In Canada, too, the dialogue about feminism needs urgent re-shaping. Indo-Canadian filmmaker Deepa Mehta recently premiered her film, Anatomy of Violence, at the Toronto International Film Festival. Although the subject matter was the 2012 gang rape of an Indian woman in New Delhi, Mehta refused to re-victimize the victim; it did not focus on the woman or her trauma. Rather, the film humanized the men by speculating their impoverished upbringings and abusive relationships. Mehta’s attempt to show patriarchy as a structural problem — as a problem that needs to focus on the construction of masculinity and its impact on men — is commendable, and she insists it speaks to Canadian society too.
The International Relations Society at U of T recently hosted Dr. Joan Simalchik – coordinator of the Women and Gender Studies Program at UTM – in a discussion on the intersections between gender and conflict, much of which focused on pertinent issues of sexual violence and repression in peripheral countries: Syria, Iran, Chile, Dominican Republic, Rwanda, and Bosnia. In line with Mehta’s film, such discussions are important. However, it is too easy – and deceptive – to re-direct focus on the ‘rest’ of the world; to self-declare the West as already ‘achieving’ feminism, and to depict the fates of women elsewhere as helplessly oppressed.
Nothing is further from the truth, for the ‘liberal’ Western public has its own issues. For example, Canadians’ apparently progressive reactions to Donald Trump’s comments on women during the election, included attempts to differentiate ourselves from the United States and were often framed using possessive and relational descriptions of women, where men remain dominant to power and dialogue. Instead of acknowledging threats to women’s dignity and humanity, we tend to frame issues with reference to how ‘our’ women would feel, and are told to think about ‘our’ daughters, wives, and sisters as potential victims.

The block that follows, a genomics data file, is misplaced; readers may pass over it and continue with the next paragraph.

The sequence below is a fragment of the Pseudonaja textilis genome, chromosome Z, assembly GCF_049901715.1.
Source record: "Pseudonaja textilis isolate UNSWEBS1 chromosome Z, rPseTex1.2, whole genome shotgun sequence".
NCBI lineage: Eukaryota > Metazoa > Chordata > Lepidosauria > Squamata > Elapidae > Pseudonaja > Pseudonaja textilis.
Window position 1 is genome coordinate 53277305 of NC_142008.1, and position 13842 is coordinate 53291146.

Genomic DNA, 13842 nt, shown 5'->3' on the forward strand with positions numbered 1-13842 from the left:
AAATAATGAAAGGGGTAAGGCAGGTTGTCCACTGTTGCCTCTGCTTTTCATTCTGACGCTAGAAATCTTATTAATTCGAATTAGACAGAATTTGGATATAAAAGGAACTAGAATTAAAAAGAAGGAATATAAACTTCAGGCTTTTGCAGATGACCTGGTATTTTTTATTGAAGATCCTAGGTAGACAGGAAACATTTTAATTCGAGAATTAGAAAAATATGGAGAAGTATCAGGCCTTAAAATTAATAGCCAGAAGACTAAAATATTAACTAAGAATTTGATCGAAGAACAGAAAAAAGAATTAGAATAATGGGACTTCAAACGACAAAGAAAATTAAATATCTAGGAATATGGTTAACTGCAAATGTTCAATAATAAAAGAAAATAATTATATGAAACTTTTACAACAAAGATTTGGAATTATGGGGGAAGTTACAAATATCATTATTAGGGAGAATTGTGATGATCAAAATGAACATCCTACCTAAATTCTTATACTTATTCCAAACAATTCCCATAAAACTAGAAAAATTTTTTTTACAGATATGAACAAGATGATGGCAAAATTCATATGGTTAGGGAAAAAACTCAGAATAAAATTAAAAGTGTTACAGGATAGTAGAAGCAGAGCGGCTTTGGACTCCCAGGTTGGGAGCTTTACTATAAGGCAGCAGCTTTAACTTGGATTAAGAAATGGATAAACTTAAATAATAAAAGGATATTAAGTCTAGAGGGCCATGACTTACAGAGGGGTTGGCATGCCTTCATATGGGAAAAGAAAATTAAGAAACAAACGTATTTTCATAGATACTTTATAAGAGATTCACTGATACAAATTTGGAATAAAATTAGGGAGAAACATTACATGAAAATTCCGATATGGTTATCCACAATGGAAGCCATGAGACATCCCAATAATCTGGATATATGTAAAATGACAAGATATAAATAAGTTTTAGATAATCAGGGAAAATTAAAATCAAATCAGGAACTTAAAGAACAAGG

Feminism must be re-framed revolutionarily. It cannot be a tool for institutions to appear to diversify themselves while committing patterns of injustice, and it certainly cannot be centred around men, who are the people in power of those institutions. To create more just societies, women must be granted the agency and self-determination needed to create just institutions from scratch.
Notably, the most formidable examples of this are women of colour who are furthest from the attention of power and popular discourse. This includes Indigenous women in Canada, who are at the frontlines of struggles against neocolonial development projects; Black women in the United States and Canada, who make up the core of the Black Lives Matter movement; and the Kurdish women of Rojava, fighting ISIS and simultaneously building multiethnic socialism.
Where feminism means human dignity for all through the deconstructing of masculine systems of power, the binary of ‘feminazism’ and ‘liberal tokenization’ that dominates popular discourse is a fallacy. Feminism must account for the dismantlement of all dehumanizing institutions of power — including racism, imperialism, and capitalism — all of which affect women the most.
In this context, men who envision a more just society, even with good intent, must also acknowledge the positions of power they have exclusively monopolized. They cannot be the ones to lead that struggle, for it must be marginalized groups who re-create a world in which their communities and selves are their own to define.
Ibnul Chowdhury is a second-year student at Trinity College studying Economics and Peace, Conflict and Justice Studies. He is a columnist for The Varsity.